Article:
New York Times
September 11, 2004
WASHINGTON, Sept. 10 - A classified directive issued in August 2003 by the Central Intelligence Agency specifically prohibited the agency's employees from conducting the kinds of unsupervised interrogations of Iraqi detainees that military investigators say occurred on a widespread basis at Abu Ghraib prison in Iraq, senior intelligence officials said Friday.
The officials described the directive for the first time, building on what has become a fierce battle between the Pentagon and the C.I.A. over responsibility for the abuses at Abu Ghraib. On Thursday, two Army generals investigating the abuses told Congress they had not been able to determine who had authorized C.I.A. operatives' practices at the prison and elsewhere in Iraq, including the use of the military facility by the agency to hide at least two dozen detainees from the Red Cross.
The senior intelligence officials suggested that the use of Abu Ghraib by C.I.A. officers for unsupervised interrogations had not been authorized, at least by the agency's headquarters. But they declined to speak for the record, or to discuss the matter in any detail, saying allegations of abuse and misconduct by C.I.A. officials in Iraq were still being investigated by their inspector general.
Senior members of Congress who oversee the military and the C.I.A. said they were increasingly convinced that the question of the agency's role in interrogations in Iraq, including the treatment of the "ghost detainees," required further investigation.
Representative Jane Harman of California, the top Democrat on the House Intelligence Committee, said she and the former chairman, Representative Porter J. Goss, Republican of Florida, were the only members of the committee who had been given classified briefings by the agency about its role in interrogations and detention in Iraq.
Among the questions to be pursued is whether misconduct by agency officials reflected more than individual wrongdoing. In a telephone interview on Friday, Senator Jack Reed, Democrat of Rhode Island, said that among those who should still be questioned by Congress about the matter is L. Paul Bremer III, who as the top American official in Baghdad until June would have had a supervisory role over the C.I.A. there.
An agency spokesman, Mark Mansfield, challenged complaints by Defense Department investigators who have said that the agency refused their requests for information about abuses at Abu Ghraib. "The notion that the C.I.A. has not cooperated and has not provided any information to the military on these matters is flat-out wrong," he said.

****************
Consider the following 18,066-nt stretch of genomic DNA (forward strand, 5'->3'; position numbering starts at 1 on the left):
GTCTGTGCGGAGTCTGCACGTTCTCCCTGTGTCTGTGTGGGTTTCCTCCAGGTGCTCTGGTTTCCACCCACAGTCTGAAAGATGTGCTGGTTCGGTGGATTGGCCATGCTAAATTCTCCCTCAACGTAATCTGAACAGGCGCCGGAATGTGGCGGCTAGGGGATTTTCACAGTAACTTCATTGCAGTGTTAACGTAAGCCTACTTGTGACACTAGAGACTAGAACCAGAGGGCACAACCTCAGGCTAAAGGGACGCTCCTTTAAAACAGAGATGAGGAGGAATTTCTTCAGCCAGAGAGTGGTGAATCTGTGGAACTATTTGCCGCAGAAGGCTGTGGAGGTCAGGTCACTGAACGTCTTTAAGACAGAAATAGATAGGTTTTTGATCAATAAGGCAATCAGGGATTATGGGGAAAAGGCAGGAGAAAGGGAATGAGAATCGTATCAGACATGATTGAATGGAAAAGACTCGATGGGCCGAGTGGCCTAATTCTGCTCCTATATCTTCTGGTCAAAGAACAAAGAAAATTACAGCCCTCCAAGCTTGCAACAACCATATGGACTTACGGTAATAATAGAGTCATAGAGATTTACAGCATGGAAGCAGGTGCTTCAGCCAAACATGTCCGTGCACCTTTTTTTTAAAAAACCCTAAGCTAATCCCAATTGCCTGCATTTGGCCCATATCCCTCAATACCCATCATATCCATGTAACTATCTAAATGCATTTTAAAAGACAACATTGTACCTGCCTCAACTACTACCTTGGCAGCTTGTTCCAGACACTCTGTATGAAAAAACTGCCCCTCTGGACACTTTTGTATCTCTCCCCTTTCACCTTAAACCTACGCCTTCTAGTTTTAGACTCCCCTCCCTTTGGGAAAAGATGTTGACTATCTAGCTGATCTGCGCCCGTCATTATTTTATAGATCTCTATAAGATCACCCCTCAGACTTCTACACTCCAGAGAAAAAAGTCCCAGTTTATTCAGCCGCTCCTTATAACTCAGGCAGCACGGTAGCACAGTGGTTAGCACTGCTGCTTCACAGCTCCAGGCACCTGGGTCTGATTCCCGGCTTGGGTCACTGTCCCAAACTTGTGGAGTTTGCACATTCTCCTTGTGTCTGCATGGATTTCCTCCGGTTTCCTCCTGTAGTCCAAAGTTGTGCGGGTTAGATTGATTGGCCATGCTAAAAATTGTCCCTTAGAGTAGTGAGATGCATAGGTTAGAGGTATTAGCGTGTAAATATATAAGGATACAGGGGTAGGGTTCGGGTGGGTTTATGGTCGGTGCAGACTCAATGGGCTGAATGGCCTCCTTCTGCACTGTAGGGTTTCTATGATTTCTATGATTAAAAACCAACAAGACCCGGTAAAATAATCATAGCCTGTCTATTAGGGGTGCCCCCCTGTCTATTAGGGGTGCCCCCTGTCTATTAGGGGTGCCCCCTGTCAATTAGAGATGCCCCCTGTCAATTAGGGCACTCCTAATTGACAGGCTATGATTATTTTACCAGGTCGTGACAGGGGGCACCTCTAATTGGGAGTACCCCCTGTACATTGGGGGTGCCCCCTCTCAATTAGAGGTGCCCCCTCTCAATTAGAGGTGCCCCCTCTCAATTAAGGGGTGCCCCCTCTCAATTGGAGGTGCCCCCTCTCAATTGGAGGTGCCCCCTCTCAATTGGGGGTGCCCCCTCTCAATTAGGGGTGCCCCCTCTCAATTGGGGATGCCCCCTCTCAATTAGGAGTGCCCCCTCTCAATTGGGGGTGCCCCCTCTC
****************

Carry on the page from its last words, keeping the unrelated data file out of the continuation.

Mr. Mansfield said the agency had provided Defense Department investigators with documents including "copies of C.I.A. guidance to its officers in Iraq regarding interrogations and debriefings."
In separate interviews on Friday, Defense Department officials and intelligence officials each cited previously undisclosed directives as they vied to portray their own agencies as having acted more responsibly in addressing concerns about abuse.
One order described by Defense Department officials was issued by the Army general in charge of interrogating captured Baathist officials and weapons scientists in Iraq, they said. That order banned C.I.A. personnel from questioning those prisoners unless military personnel were present, and it was issued in August 2003, in part out of concern that agency personnel were involved in abuse, the officials said.
The Defense Department officials said the order, by Maj. Gen. Keith Dayton of the Defense Intelligence Agency, applied only to a facility near Baghdad airport under General Dayton's control, not to Abu Ghraib and other military facilities.
In testimony on Thursday before the Senate Armed Services Committee, a former defense secretary, James Schlesinger, who led one Pentagon investigative panel, said he had been told that General Dayton had issued the order because of "assertions that there might be abuse on the part of C.I.A. people."
The Defense Department officials said that concerns about abuse had been a factor, but that the main reason for the order had been a desire to improve coordination between military intelligence officials and the C.I.A. in the questioning of so-called high-value detainees, most of them former Iraqi officials.
By contrast, the senior intelligence officials interviewed later in the day described General Dayton's order as having simply reinforced the agency's own directive, which was issued on Aug. 8, 2003, and which they said applied to agency employees operating across Iraq.
The intelligence officials would not say whether the order had been prompted by specific concerns about abuse. In general, they said, the agency had believed that it was appropriate, in part for reasons of accountability, that the Defense Department monitor all interrogations in Iraq because it had primary responsibility for Iraqi prisoners.
The intelligence officials also disclosed for the first time what they described as a cable sent by the C.I.A's Baghdad station to headquarters on July 16, 2003. That cable expressed concern that Special Operations forces who served on joint teams with agency personnel had used techniques that had become too aggressive.
"We were not happy and the station was not happy that the military was using certain interrogation techniques as part of the battlefield interrogation process," a senior intelligence official said.